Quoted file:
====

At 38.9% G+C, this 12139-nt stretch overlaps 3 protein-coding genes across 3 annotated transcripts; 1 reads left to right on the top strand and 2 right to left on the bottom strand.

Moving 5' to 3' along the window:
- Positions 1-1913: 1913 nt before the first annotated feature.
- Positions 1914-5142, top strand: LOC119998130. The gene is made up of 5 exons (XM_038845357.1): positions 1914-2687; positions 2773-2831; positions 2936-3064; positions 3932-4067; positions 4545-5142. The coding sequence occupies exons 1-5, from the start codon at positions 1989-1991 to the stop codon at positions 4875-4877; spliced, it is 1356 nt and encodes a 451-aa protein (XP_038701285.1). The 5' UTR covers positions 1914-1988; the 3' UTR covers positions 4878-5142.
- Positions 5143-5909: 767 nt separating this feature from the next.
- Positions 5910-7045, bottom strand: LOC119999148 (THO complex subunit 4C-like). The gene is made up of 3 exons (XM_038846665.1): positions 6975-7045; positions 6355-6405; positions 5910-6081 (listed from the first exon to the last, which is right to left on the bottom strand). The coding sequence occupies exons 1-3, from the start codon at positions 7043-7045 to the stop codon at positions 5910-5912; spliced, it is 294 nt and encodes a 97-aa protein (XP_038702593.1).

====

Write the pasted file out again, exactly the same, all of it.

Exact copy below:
At 38.9% G+C, this 12139-nt stretch overlaps 3 protein-coding genes across 3 annotated transcripts; 1 reads left to right on the top strand and 2 right to left on the bottom strand.

Moving 5' to 3' along the window:
- Positions 1-1913: 1913 nt before the first annotated feature.
- Positions 1914-5142, top strand: LOC119998130. The gene is made up of 5 exons (XM_038845357.1): positions 1914-2687; positions 2773-2831; positions 2936-3064; positions 3932-4067; positions 4545-5142. The coding sequence occupies exons 1-5, from the start codon at positions 1989-1991 to the stop codon at positions 4875-4877; spliced, it is 1356 nt and encodes a 451-aa protein (XP_038701285.1). The 5' UTR covers positions 1914-1988; the 3' UTR covers positions 4878-5142.
- Positions 5143-5909: 767 nt separating this feature from the next.
- Positions 5910-7045, bottom strand: LOC119999148 (THO complex subunit 4C-like). The gene is made up of 3 exons (XM_038846665.1): positions 6975-7045; positions 6355-6405; positions 5910-6081 (listed from the first exon to the last, which is right to left on the bottom strand). The coding sequence occupies exons 1-3, from the start codon at positions 7043-7045 to the stop codon at positions 5910-5912; spliced, it is 294 nt and encodes a 97-aa protein (XP_038702593.1).